Aside from the youthful exuberance, Kiatisak’s men showed commendable resilience as well, most notably in the second-leg of the final in Kuala Lumpur, where they flirted with letting the title slip through their fingers.

Despite holding a 2-0 first-leg advantage, the Thais found themselves 3-0 behind with half an hour remaining at the intimidating Bukit Jalil stadium. But they pulled off an astonishing comeback to score two late goals to seal a heart-pounding 4-3 aggregate win which ensured their long wait for the title had come to an end.

Thailand’s fourth title puts it level with Singapore as the most successful nations in the event and Kiatisak, who became the first person to win as both a coach and player, was full of praise for his team.

“We worked for two years for this moment,” he said. “I’m relieved and delighted. “Coach and players, we have different duties to perform. We face different kinds of pressure.

“This group of players is even better than the team I played for. They have everything [needed] to achieve more success.”

Late strikes inspire Thailand

Posted by pakin On December - 18 - 2014 ADD COMMENTS

Thailand are on the brink of regaining the Asean title after beating Malaysia 2-0 in the first leg of the AFF Suzuki Cup final last night.

Charyl Chappuis’ penalty kick after 72 minutes and Kroekrit Thaweekarn’s strike four minutes from time finished off the Tigers at a packed Rajamangala National Stadium.

The second leg will take place in Kuala Lumpur on Saturday as Thailand are chasing a record-equalling fourth title in the biennial event.

Thailand coach Kiatisak Senamuang was a player of the three winning sides. He has never lost to Malaysia as a player and a coach.

His men also beat Malaysia 3-2 in Singapore in the group stage of the current campaign.

“Malaysia played very well and their defence was solid in the first half,” said Kiatisak.

“It was an exciting match. I am pleased with the win but our mission is not yet complete. Our aim is to win back the trophy.

“We have a 2-0 lead and the atmosphere at the 80,000-seat stadium in Kuala Lumpur will be a big test for our young players. But the Malaysia team will be under pressure too.”

Malaysia coach Dollah Saleh said: “In the first half we played very well in defence but in the second half, I don’t know what happened and the Thai played very well.

“At home, we will try our best. It is not easy when we are 2-0 down, but anything can happen in football especially when we play at home. I am still believe that we can do better in Kuala Lumpur.”

At Rajamangala, Malaysia gave the War Elephants a scare in the opening minutes, forcing Thailand goalkeeper Kawin Thamsatchanan to make a couple of good saves.

But the Thais soon found their rhythm and began piling the pressure on Malaysia.

Kroekrit, Sarach Yooyen and Chanathip Songkrasin squandered several chances with goalkeeper Mohd Farizal in good form.

After 41 minutes, striker Adisak Kraisorn went clear but his shot was cleared off the line by Malaysia defender Muhammad Zabir Azmi.

Thailand were dominant in the second half and finally got their first goal when they were awarded a penalty after Adisak was tripped in the area.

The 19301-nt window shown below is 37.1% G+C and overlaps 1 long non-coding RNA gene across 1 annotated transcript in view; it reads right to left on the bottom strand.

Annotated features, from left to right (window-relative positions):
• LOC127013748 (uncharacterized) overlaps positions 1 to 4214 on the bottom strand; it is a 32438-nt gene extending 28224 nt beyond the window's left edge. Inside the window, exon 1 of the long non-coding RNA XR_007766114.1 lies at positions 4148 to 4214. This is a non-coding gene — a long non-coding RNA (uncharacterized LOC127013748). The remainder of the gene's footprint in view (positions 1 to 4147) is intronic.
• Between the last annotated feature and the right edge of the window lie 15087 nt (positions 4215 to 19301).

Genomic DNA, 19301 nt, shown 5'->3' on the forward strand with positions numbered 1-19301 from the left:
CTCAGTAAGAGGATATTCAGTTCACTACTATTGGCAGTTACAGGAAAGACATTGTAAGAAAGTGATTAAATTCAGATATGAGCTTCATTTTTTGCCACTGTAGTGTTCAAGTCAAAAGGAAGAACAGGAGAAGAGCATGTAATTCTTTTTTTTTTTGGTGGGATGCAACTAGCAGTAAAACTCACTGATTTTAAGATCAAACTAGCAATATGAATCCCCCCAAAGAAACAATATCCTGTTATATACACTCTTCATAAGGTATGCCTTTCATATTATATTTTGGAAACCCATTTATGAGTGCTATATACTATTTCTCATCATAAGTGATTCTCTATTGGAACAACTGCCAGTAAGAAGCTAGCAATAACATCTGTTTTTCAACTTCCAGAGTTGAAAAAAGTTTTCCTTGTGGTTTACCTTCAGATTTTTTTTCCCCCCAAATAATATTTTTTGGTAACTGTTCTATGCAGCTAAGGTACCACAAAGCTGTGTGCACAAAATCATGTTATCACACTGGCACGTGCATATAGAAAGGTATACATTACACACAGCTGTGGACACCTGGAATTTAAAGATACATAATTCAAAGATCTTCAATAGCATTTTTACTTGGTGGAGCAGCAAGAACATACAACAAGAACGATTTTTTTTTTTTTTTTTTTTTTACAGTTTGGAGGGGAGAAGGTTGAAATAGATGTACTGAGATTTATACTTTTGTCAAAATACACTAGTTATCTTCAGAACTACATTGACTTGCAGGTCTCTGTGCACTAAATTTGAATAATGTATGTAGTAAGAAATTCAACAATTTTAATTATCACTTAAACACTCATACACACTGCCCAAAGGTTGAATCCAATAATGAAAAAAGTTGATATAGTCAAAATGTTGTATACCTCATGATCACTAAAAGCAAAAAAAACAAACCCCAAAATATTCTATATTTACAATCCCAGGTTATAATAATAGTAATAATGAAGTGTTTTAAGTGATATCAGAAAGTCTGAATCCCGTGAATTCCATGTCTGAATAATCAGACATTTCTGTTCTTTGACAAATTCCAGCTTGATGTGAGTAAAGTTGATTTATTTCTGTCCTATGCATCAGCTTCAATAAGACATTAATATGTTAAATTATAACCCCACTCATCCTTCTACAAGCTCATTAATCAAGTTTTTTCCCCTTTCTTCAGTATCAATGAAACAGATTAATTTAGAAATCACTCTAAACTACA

Thai-Swiss midfielder Chappuis made no mistake from the spot.

Thailand got a two-goal cushion thanks to Kroekrit’s close-range shot in the 86th minute.

Thailand will get one million baht in bonus for last night’s win from the Football Association of Thailand.

The Thais are expected to receive more than 20 million baht in bonus and prize money if they lift the trophy on Saturday.

SET-listed shopping project developer Central Pattana Plc (CPN), a property arm of Central Group, is set to double the number of its domestic malls to around 50 by 2024.

The company seeks to open 20 retail projects from 2018-24 that will require an investment of 15 billion baht a year.

About 10 projects will be in Bangkok and the rest upcountry. Four projects will be developed on big plots of 100 rai or more.

“When the Asean Economic Community [AEC] becomes effective by the end of next year, it will create huge opportunities for us to develop new retail projects. Several provinces will benefit from the AEC,” said CPN president and chief executive Preecha Ekkunagul.

CPN has 25 shopping malls with combined space of 5.5 million square metres across the country.

It will develop six retail projects in Bangkok and upcountry from 2015-17 with total investment of 5.3 billion baht.

CentralWestGate in Nonthaburi is a prototype of a super regional mall with an investment of 14 billion baht for 500,000 sq m.

CentralPlaza Rayong requires an investment of 4 billion baht for 200,000 sq m, while CentralFestival East Ville in eastern Bangkok is an outdoor lifestyle mall worth 6 billion baht for 150,000 sq m.

CentralPlaza Nakhon Si Thammarat is a lifestyle shopping complex with investment of 4 billion baht for 120,000 sq m.

CentralPlaza Nakhon Ratchasima is the first lifestyle shopping mall in the Northeast, with an investment of 9.3 billion baht and 250,000 sq m. Central Phuket will be developed at a cost of 12.7 billion baht for 300,000 sq m.

CPN will spend 2.3 billion baht to renovate CentralPlaza Pinklao and 1.2 billion baht to revamp CentralPlaza Bangna.

The company expects its sales will grow by 15% per year from this year’s expected 25 billion baht to reach 50 billion in 2019.

“We will continue our development domestically because we believe the Thai economy is likely to grow enormously in the future. The government’s massive infrastructure projects will also push Thailand toward the centre of Asean,” Mr Preecha said.

CPN plans to open its first shopping complex in Malaysia in the next few years, while projects in Vietnam and Indonesia are in the pipeline.

All projects in Asean will be joint ventures with local partners.

CPN shares closed yesterday on the Stock Exchange of Thailand at 46.75 baht, down 25 satang, in trade worth 206 million baht.